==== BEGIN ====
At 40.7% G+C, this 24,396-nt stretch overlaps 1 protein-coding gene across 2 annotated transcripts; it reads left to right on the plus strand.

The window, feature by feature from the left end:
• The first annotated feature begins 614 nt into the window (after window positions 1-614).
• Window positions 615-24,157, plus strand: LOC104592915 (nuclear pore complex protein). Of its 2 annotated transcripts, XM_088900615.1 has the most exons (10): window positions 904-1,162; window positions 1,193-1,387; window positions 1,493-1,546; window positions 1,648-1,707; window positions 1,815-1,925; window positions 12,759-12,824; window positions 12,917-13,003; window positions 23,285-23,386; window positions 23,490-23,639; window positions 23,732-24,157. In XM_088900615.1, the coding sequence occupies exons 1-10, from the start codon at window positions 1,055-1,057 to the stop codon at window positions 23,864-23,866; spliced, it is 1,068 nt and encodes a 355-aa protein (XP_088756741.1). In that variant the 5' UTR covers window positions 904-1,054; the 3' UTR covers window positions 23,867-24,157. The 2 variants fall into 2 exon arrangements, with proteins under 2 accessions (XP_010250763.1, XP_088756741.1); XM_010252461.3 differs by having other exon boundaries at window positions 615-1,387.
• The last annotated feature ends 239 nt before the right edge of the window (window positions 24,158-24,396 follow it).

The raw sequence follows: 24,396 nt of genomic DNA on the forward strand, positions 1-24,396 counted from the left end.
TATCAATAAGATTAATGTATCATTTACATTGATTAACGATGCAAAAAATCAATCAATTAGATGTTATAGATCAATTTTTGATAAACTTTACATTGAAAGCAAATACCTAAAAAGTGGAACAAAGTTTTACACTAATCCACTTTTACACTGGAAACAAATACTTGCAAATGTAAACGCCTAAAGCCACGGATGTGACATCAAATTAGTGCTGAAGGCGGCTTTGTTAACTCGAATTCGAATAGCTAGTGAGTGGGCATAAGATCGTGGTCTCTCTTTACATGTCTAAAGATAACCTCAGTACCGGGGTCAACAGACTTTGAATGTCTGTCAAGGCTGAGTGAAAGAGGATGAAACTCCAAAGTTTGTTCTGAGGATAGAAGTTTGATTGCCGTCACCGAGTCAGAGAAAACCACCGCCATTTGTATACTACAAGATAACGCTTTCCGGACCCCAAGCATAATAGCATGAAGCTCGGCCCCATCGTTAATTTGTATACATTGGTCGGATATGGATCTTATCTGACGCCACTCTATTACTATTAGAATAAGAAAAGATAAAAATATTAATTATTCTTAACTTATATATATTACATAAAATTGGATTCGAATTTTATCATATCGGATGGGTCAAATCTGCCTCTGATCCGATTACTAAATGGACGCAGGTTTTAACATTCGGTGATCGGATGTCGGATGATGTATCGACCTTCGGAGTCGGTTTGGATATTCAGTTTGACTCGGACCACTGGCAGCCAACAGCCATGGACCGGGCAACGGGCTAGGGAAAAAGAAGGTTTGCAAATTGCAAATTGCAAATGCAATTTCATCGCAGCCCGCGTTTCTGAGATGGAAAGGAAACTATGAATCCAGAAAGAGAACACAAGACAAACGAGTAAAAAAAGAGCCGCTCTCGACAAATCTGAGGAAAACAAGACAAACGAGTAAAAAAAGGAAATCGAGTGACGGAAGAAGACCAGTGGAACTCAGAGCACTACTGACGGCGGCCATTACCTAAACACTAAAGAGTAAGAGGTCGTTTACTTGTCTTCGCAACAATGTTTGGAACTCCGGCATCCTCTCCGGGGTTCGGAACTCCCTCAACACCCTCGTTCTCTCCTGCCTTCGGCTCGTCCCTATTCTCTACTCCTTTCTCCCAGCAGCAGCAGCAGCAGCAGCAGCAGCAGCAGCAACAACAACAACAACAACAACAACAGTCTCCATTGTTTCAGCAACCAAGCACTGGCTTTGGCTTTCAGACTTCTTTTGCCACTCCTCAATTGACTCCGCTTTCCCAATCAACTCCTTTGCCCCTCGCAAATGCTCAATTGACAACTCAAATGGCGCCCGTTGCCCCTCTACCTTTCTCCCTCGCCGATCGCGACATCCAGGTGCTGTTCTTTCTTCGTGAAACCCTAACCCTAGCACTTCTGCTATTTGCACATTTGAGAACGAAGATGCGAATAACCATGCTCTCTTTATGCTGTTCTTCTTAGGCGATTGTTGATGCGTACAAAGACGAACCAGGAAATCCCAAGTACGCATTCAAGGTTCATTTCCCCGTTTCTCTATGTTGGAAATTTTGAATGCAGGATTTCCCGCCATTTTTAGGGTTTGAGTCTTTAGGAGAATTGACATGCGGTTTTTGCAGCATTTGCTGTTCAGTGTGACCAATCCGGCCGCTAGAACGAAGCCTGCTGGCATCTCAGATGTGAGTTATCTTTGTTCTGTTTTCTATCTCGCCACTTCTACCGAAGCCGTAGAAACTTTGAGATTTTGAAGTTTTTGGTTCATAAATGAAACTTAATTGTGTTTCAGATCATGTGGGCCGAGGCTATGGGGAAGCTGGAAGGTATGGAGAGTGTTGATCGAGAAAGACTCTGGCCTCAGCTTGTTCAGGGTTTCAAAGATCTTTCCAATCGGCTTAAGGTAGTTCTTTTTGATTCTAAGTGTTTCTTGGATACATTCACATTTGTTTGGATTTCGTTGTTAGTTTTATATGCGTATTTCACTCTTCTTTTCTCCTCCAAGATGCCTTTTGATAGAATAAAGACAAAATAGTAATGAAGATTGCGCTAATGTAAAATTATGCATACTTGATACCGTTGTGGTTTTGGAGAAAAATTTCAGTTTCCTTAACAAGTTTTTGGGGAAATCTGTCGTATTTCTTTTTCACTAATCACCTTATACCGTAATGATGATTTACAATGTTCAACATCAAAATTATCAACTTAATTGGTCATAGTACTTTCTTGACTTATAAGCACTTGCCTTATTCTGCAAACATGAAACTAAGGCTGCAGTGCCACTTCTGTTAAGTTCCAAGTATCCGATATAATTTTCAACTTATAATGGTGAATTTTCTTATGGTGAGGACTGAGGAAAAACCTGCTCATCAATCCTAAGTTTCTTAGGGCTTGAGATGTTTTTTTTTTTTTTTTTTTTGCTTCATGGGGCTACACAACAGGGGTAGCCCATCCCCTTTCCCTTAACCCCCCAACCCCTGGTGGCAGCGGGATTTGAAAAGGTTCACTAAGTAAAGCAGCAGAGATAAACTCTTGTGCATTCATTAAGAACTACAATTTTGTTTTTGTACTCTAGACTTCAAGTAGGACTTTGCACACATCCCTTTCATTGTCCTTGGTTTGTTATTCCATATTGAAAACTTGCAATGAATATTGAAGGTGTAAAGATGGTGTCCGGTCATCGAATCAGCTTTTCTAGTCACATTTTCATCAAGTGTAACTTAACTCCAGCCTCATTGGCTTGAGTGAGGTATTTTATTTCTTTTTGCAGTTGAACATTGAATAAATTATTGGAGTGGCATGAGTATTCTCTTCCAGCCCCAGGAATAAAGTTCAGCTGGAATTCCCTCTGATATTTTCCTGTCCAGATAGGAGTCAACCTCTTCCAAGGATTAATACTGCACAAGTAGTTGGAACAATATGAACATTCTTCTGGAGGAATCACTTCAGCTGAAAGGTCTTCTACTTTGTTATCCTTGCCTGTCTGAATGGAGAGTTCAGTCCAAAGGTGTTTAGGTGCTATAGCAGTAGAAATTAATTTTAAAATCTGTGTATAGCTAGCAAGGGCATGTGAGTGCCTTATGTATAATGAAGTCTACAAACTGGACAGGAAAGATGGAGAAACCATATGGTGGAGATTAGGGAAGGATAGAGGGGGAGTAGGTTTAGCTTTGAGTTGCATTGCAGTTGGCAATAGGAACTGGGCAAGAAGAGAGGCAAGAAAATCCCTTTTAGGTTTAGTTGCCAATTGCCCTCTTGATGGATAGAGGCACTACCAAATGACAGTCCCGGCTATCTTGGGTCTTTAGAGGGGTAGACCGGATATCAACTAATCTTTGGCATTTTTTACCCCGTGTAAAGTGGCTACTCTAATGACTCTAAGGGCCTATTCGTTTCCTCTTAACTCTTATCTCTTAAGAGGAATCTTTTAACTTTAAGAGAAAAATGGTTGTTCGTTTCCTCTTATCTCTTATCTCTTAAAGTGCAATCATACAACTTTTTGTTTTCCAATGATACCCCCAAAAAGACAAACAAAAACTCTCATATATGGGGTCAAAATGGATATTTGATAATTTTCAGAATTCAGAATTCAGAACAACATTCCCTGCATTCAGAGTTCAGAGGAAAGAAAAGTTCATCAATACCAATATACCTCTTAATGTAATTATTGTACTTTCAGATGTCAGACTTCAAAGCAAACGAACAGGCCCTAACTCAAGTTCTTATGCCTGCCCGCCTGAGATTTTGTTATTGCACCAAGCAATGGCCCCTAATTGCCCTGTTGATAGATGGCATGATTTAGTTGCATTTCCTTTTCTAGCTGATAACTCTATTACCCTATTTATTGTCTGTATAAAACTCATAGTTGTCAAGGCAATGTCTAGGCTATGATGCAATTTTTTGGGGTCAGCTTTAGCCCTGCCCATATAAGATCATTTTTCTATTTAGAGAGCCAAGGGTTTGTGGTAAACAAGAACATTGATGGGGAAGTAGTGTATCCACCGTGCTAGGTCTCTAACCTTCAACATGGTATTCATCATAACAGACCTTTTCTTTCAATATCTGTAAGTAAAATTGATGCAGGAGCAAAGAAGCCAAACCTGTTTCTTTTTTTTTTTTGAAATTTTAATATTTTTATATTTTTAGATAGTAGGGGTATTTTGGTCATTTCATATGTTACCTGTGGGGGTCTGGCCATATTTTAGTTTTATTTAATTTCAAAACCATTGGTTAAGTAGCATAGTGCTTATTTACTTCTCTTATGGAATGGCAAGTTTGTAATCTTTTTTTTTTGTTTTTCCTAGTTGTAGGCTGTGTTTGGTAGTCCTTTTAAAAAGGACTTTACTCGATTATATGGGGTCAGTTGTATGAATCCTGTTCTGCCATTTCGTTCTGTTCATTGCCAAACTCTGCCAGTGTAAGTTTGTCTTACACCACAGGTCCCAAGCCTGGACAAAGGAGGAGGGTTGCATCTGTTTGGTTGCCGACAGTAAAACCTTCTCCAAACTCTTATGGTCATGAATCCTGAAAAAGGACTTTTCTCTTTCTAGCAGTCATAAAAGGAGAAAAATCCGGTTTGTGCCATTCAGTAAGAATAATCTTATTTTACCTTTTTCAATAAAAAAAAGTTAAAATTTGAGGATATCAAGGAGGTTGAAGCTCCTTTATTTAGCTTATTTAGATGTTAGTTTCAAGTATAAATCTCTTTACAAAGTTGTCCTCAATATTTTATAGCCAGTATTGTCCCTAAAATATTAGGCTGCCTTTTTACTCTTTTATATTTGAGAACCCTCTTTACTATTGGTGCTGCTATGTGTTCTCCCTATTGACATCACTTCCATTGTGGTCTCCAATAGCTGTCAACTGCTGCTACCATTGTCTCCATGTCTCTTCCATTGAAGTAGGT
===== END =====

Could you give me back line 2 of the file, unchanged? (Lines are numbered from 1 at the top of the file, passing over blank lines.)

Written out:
The window, feature by feature from the left end: